Although there are currently many treatments for depression and anxiety disorders available, including psychotherapy and medication, many people continue to suffer from harmful symptoms as well as relapse. Yoga can be an effective supplemental treatment in addition to antidepressants and therapy because of yoga’s different beneficial limbs. Specifically, asana (postures and movement), pranayama (breathing techniques), and dhyana (contemplation or meditation) tend to be the most helpful of the eight limbs. All three of these steps in a yoga practice can be used to cope with depression and anxiety symptoms in different ways.
Both depression and anxiety manifest themselves physically, and the practice of yoga’s asanas, or poses, can alleviate some of these physical symptoms. An anxious person would benefit from calming poses like balasana (child’s pose) or an inversion like sarvangasana (shoulder stand) where the brain is flooded by freshly oxygenated blood, refreshing and calming the brain. Someone who is depressed might curl in on him/herself and have hunched shoulders. Heart opening postures like backbends or shoulder openers like adho mukha svanasana (downward-facing dog) can counteract this curve in the neck and back. The physical contact from a teacher’s adjustments can also be very comforting to a depressed person. A good teacher can read their student’s body language to assess what he or she may need.
Everyone’s yoga practice is personal. Each pose called out by a teacher is just a suggestion. No one is made to do anything, and there are modifications for every posture to accommodate various physical abilities. There is a focus on reaching your own fullest expression of each pose, your own potential. There is nothing to cure or “fix” as there might be in other forms of treatment. This approach can be empowering to those who feel helpless or broken.
Imaging studies have shown that yoga can increase dopamine release in the reward system of the brain, as well as an increase in plasma serotonin, melatonin, and gamma-aminobutyric-acid levels. It is thought that these transmitters can promote positive emotions and a feeling of wellbeing, while also decreasing negative emotions. Yoga can also decrease levels of cortisol, which triggers the brain’s stress response.
From a fitness perspective, yoga can also decrease depression because it shifts a patient’s focus to physical sensation. Practitioners of certain types of yoga may lose weight and show an increase in overall physical health, and that, too, alleviates some depression. Yoga can relieve low back pain that is often associated with depression, and it also improves sleep. Practicing in a studio that has a focus on its community fosters a feeling of connectedness and helps to motivate students, as well. However, the practice of yoga is not purely exercise or gymnastics because there is a meditative focus on the breath.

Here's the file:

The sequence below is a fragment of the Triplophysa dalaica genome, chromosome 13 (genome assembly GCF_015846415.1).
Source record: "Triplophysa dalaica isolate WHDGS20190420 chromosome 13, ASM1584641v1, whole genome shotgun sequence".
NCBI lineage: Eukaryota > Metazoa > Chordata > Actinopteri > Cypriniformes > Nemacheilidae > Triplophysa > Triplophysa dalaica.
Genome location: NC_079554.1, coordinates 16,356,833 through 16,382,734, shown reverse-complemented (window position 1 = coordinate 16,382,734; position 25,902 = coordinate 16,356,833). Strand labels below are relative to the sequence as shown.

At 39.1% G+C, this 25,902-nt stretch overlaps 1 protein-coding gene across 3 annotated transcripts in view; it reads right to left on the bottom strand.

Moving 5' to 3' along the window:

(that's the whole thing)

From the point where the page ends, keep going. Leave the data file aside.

Many of us in western society are never taught how to breathe. It’s simply something our body does to keep us alive, and we’re rarely conscious of it. However, pranayama, or breath exercises, can help us gain control over otherwise overwhelming emotions. There are different purposes behind each type of pranayama. For example, slowing the breath lowers the heart rate, which can calm the parasympathetic nervous system and lower blood pressure in those experiencing anxiety. Whereas as Kapalbhati breath, where one pumps the abdominal muscles, is energizing and invigorating for someone who is depressed. Focusing on the breath instead of ruminating on negative thoughts is another way to reduce depression symptoms.
Meditation is becoming an increasingly accepted practice in the U.S. While it may have previously been dismissed as “new-agey”, medical professionals are now turning to mindfulness-based stress reduction as an intervention for depression. Mindfulness is especially helpful in preventing relapse. An awareness of one’s own thought process is crucial when attempting to avoid self-harmful habits. Guided meditation practices that prompt participants to visualize themselves in peaceful, positive situations or that simply offer an alternate perspective on any given situation can be extremely helpful to those experiencing a feeling of hopelessness. Further, mindfulness eventually motivates patients to participate in other meaningful and enjoyable activities.
In yoga there is a focus on non-judging and non-grasping and being content with what you have. This notion of self-care is known as santosa. A large part of meditation in yoga is trying to see the truest version of oneself. Someone with anxiety may be experiencing unrealistic spiraling thoughts, and viewing him/herself as an objective observer can help reality to sink in once more.
Mindfulness skills have been proven to inhibit or ease symptoms of depression. A study conducted at Brown University in 2010 found that its participants reported significant decreases in symptoms of depression while also exhibiting significant increases in mindfulness after two months practicing vinyasa yoga. The majority of their participants wanted to continue to practice yoga after the study was completed.
There are several different aspects of yoga that can help to treat anxiety and depression. The physical activity, breathing exercises, and awareness practiced are especially beneficial. Whether it be through yoga or not, physical health and self study are necessary to combat mental diseases and disorders that affect so many people in the United States. Why not cultivate this mind-body connection through a fun yoga practice in a safe, nonjudgmental environment?